Background: The diagnosis of inflammatory bowel disease can be challenging and requires the efforts of a multidisciplinary team. We performed a retrospective analysis with the aim of evaluating the adequacy of the prerequisites for arriving at an accurate histological diagnosis. Methods: The following parameters were considered as prerequisites for a diagnosis of inflammatory bowel disease: clinical and endoscopic data; proper sampling and handling of biopsies; and elementary microscopic lesions. We collected 345 cases from 13 centres. Results: The date of onset and treatment were available for 13% and 16% of the cases, respectively. Endoscopy information was accessible for 77% of the cases. Endoscopic mapping was completed in 13% of the cases. In no cases were the biopsies oriented on acetate strips. The diagnosis was conclusive in 47% of the cases. Activity, epithelial disruption and crypt distortion were described in 35% of the reports with a conclusive diagnosis. Conclusion: Our study showed that the diagnostic prerequisites were widely unfulfilled, although approximately half of the diagnoses were conclusive for inflammatory bowel disease. Thus, in our assessment of clinical practice: (1) clinicians seldom provide suitable clinical and/or endoscopic information for a histological diagnosis and (2) histopathological diagnoses of inflammatory bowel disease are often not supported by morphology.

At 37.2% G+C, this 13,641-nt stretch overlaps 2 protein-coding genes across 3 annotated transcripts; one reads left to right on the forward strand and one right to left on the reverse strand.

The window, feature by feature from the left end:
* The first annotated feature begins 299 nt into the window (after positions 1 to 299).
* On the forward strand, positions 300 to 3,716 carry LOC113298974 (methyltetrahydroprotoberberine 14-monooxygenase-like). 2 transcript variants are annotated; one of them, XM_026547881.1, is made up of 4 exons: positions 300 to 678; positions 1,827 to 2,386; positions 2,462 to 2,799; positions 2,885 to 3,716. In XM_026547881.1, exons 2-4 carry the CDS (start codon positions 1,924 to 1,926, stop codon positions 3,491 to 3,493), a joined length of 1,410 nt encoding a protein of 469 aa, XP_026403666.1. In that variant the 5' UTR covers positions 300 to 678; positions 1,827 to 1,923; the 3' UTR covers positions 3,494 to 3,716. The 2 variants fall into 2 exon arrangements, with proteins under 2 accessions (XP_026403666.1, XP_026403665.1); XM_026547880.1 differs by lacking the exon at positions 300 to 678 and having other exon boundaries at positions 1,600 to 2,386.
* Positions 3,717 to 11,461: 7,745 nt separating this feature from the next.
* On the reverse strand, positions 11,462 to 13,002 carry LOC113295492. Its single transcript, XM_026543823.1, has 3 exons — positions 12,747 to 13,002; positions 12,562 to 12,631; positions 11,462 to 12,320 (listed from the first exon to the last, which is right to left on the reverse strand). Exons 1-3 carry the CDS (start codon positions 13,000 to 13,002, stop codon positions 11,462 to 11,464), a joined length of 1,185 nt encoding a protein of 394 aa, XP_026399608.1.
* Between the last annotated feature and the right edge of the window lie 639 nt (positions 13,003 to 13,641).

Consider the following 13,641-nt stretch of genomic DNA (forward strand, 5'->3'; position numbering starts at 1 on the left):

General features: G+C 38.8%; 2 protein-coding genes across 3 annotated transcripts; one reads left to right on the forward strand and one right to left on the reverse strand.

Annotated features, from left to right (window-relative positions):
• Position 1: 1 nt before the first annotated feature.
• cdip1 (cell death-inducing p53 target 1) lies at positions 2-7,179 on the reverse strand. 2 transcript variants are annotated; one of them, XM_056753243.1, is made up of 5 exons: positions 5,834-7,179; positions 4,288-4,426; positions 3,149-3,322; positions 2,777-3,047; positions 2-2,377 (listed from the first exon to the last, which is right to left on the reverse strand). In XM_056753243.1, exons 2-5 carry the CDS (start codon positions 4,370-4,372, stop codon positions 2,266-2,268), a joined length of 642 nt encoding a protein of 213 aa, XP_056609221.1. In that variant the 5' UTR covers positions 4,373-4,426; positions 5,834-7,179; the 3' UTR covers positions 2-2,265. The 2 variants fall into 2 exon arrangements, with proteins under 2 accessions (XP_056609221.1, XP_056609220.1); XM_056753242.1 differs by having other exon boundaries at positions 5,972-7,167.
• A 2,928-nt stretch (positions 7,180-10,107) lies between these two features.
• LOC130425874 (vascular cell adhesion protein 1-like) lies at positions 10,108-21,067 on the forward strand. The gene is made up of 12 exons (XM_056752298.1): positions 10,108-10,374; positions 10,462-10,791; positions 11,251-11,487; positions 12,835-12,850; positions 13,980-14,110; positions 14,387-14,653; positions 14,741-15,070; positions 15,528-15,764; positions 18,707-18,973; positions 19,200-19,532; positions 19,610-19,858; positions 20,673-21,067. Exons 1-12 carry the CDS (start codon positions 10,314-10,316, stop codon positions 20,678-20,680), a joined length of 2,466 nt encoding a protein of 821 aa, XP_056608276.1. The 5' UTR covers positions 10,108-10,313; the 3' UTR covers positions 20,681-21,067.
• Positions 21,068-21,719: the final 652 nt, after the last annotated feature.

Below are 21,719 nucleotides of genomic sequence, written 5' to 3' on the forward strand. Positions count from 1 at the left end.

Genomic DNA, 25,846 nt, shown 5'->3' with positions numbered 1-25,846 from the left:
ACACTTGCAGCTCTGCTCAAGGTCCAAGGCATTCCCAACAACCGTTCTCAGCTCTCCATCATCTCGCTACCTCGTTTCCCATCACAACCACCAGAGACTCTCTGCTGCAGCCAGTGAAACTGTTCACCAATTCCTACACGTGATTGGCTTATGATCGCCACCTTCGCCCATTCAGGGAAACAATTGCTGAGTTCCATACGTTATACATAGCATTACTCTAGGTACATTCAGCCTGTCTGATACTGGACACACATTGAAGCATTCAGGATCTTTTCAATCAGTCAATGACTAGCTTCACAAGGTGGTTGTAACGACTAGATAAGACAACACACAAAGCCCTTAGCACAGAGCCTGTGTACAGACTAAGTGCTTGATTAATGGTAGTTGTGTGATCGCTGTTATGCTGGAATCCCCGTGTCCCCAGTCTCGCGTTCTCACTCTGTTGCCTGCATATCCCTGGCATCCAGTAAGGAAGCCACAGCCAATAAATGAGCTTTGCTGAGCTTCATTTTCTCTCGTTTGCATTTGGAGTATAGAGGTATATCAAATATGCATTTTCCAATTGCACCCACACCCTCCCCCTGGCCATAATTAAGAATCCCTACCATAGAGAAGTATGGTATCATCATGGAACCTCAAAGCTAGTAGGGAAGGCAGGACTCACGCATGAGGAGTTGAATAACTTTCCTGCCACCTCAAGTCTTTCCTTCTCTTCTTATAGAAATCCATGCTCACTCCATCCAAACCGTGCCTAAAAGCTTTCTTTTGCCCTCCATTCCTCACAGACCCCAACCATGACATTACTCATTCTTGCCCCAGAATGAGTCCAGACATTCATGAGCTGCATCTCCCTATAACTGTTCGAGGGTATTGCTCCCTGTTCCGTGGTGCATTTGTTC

- Inflammatory bowel disease
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